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Source: Michael Doyle Their Name Liveth For Evermore: The Great War Roll of Honour for Leicestershire and Rutland. He was the son of John and Sarah Eames, and the husband of Lily Sarah Eames.
Source: Leicestershire War Memorials Project. Coalville Times article - Friday May 3rd, 1918
Mrs Eames of 32, Gutteridge Street, Coalville, received official news on Friday that her husband, Lance-Corporal Martin Eames, of the 1st Leicesters, has been missing since March 22nd, and is believed to a prisoner in Germany. He joined up three years last January, and formerly worked at the Whitwick Colliery. He was a regular member of the Coalville Men’s Adult School.
Coalville Times article - Friday June 21st, 1918
Mrs Eames, of 32, Gutteridge Street, Coalville, on Sunday received a postcard from her husband, Lance-Corporal Martin Eames, of the Leicestershire Regiment, stating that he is a prisoner of war in Germany, and is well. He had been reported missing since March 22nd, and the postcard was dated April 17th. Before the war he worked at the Whitwick Colliery and was a member of Coalville Men’s Adult School. He is one of Mr T. Frith’s old boys, of the Belvoir Road School.
Coalville Times article - Friday August 22nd, 1919
COALVILLE SOLDIER’S DEATH AT MONS
The death occurred in hospital at Mons, on October 19th, 1918, of Lance-Corporal Martin Eames, 1st Leicesters, who was taken prisoner at Merchres, on March 22nd, 1918. His wife and their 8 year old boy reside at 32, Gutteridge Street, Coalville, and Mrs Eames has been officially informed through the Lichfield Records Office.
Deceased formerly was employed in the electric engine-house at the Whitwick Colliery, and voluntarily joined the Army in January, 1915. He wrote to his wife on October 12th from a prisoner’s of war camp, and stated that he was then well. It appears that his death occurred six days after writing the letter. Much sympathy will be felt for the widow and child.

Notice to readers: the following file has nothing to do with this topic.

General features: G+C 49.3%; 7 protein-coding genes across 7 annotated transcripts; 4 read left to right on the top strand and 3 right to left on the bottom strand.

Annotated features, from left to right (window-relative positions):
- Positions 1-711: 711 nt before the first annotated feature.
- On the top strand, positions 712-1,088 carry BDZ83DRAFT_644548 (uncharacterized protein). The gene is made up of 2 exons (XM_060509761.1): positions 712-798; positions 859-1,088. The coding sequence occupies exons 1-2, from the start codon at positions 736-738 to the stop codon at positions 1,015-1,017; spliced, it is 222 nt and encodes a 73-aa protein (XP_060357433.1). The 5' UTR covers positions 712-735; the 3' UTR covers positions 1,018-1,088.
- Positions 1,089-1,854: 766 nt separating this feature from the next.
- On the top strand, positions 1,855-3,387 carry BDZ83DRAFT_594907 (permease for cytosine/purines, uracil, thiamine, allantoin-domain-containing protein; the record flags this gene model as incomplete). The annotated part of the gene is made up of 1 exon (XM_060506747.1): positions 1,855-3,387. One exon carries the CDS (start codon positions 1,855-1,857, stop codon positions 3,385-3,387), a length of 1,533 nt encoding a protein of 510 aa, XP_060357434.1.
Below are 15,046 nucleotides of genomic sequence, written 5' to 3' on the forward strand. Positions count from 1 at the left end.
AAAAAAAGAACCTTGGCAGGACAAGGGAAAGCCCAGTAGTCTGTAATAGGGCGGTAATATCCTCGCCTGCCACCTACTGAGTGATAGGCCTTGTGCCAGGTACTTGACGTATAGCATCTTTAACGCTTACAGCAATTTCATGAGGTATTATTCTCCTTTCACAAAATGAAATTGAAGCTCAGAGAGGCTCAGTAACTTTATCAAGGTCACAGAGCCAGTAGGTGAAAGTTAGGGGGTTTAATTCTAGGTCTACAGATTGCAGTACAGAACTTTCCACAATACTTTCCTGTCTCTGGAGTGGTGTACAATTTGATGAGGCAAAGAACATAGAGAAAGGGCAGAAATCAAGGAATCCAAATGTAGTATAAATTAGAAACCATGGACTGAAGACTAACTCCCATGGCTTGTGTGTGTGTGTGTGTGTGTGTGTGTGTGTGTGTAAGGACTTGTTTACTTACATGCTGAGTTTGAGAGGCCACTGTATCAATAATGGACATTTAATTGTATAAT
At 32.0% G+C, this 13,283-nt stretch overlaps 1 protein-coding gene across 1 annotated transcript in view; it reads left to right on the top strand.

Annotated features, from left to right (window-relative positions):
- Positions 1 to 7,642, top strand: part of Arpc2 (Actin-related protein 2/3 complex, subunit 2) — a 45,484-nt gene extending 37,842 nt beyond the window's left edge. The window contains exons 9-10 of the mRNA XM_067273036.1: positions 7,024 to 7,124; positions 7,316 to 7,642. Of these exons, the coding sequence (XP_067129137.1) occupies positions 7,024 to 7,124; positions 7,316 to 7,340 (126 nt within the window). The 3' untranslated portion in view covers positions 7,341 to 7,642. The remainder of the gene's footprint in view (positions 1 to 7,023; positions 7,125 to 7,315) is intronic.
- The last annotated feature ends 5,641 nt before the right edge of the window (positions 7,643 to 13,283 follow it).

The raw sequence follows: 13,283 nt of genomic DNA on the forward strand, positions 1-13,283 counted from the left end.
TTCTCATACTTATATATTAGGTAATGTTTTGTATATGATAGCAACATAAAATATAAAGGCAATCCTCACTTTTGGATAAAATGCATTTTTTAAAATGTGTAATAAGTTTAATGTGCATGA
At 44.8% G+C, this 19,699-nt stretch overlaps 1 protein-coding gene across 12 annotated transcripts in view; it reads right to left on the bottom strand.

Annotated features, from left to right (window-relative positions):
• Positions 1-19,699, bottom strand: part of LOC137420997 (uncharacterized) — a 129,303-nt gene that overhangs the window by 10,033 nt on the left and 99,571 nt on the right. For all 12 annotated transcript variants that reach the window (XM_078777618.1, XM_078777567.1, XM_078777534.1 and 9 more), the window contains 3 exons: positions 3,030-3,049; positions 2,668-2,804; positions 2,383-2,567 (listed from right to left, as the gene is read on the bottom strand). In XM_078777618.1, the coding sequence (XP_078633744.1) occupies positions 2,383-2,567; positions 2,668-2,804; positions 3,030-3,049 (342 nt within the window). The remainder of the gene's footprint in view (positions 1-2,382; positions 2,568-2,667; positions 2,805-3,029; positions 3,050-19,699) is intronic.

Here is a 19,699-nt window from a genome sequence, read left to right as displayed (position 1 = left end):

The deceased soldier was a well-known member of the Coalville Men’s Adult School, and was one of Mr T. Frith’s old boys of the Belvoir Road School.
Coalville Times article - Friday October 3rd, 1919
On Sunday evening, a memorial service for Messrs. T. Wild and M. Eames, two old boys of the Sunday and Day Schools, who died in Germany, was held at the Coalville Wesleyan Chapel. Mr W. A. Hall was the preacher, and the choir sang, “What are these?” Miss March played the “Dead March.” There was a large congregation.
Coalville Times article - Friday October 17th, 1919
In loving memory of my dear husband, Lance-Corporal M. Eames, who died while a prisoner of war in Germany, October 19th, 1918.
“Gone to rest with the Lord”
From his sorrowing Wife and Son.
In loving memory of our dear son and brother, Lance-Corporal M. Eames, who died while a prisoner of war in Germany, October 19th, 1918.
“Tis finished, all is finished,
His fight with death and sin;
Fling open wide the Golden Gate
And let the victor in.”
“Nobly striving, nobly fell.”
From his loving Mother, Father, Brothers and Sisters
Research undertaken and submitted (including photograph from Coalville Times) by Andy Murby 15/2/2018
- Conflict - World War I
- Cause of death - DIED
- Other Memorials - Coalville War Memorial Clock Tower
- Unit - Leicestershire Regiment
- Cause of death - DIED
- Burial Commemoration - Mons (Bergen) Com. Cem., Belgium
- Born - Coalville, Leicestershire
- Enlisted - Coalville, Leicestershire
- Place of Residence - 32 Gutteridge Street, Coalville, Leicestershire, England
- Memorial - CLOCK TOWER MEM., COALVILLE, LEICS
- Memorial - COUNCIL OFFICE MEM., COALVILLE, LEICS
- Memorial - METHODIST CHURCH MEM., COALVILLE, LEICS